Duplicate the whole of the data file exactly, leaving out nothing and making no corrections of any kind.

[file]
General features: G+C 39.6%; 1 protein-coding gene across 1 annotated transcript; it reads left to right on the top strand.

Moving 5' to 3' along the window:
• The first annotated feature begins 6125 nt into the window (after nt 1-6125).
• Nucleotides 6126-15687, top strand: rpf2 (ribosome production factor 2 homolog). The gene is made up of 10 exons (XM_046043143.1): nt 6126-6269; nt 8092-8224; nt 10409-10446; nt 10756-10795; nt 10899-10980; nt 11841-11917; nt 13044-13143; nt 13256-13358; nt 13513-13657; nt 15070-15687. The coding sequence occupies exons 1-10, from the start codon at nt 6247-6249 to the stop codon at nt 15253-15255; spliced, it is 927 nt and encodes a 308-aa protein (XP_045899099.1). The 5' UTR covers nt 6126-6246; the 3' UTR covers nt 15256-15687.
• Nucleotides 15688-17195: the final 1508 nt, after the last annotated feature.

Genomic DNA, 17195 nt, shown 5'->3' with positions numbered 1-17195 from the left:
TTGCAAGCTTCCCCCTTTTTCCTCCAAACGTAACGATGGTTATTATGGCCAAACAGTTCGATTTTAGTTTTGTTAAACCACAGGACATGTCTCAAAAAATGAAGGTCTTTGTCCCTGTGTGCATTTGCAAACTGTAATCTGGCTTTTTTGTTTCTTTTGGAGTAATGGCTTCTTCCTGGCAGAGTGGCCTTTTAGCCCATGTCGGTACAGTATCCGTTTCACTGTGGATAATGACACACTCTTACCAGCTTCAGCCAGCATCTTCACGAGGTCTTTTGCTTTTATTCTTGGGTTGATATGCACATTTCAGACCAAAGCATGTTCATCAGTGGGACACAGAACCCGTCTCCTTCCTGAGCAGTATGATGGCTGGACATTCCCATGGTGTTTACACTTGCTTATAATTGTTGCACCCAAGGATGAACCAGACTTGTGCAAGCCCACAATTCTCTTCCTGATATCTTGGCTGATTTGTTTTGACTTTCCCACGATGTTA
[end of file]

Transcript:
General features: G+C 39.6%; 1 protein-coding gene across 1 annotated transcript; it reads left to right on the top strand.

Moving 5' to 3' along the window:
• The first annotated feature begins 6125 nt into the window (after nt 1-6125).
• Nucleotides 6126-15687, top strand: rpf2 (ribosome production factor 2 homolog). The gene is made up of 10 exons (XM_046043143.1): nt 6126-6269; nt 8092-8224; nt 10409-10446; nt 10756-10795; nt 10899-10980; nt 11841-11917; nt 13044-13143; nt 13256-13358; nt 13513-13657; nt 15070-15687. The coding sequence occupies exons 1-10, from the start codon at nt 6247-6249 to the stop codon at nt 15253-15255; spliced, it is 927 nt and encodes a 308-aa protein (XP_045899099.1). The 5' UTR covers nt 6126-6246; the 3' UTR covers nt 15256-15687.
• Nucleotides 15688-17195: the final 1508 nt, after the last annotated feature.

Genomic DNA, 17195 nt, shown 5'->3' with positions numbered 1-17195 from the left:
TTGCAAGCTTCCCCCTTTTTCCTCCAAACGTAACGATGGTTATTATGGCCAAACAGTTCGATTTTAGTTTTGTTAAACCACAGGACATGTCTCAAAAAATGAAGGTCTTTGTCCCTGTGTGCATTTGCAAACTGTAATCTGGCTTTTTTGTTTCTTTTGGAGTAATGGCTTCTTCCTGGCAGAGTGGCCTTTTAGCCCATGTCGGTACAGTATCCGTTTCACTGTGGATAATGACACACTCTTACCAGCTTCAGCCAGCATCTTCACGAGGTCTTTTGCTTTTATTCTTGGGTTGATATGCACATTTCAGACCAAAGCATGTTCATCAGTGGGACACAGAACCCGTCTCCTTCCTGAGCAGTATGATGGCTGGACATTCCCATGGTGTTTACACTTGCTTATAATTGTTGCACCCAAGGATGAACCAGACTTGTGCAAGCCCACAATTCTCTTCCTGATATCTTGGCTGATTTGTTTTGACTTTCCCACGATGTTA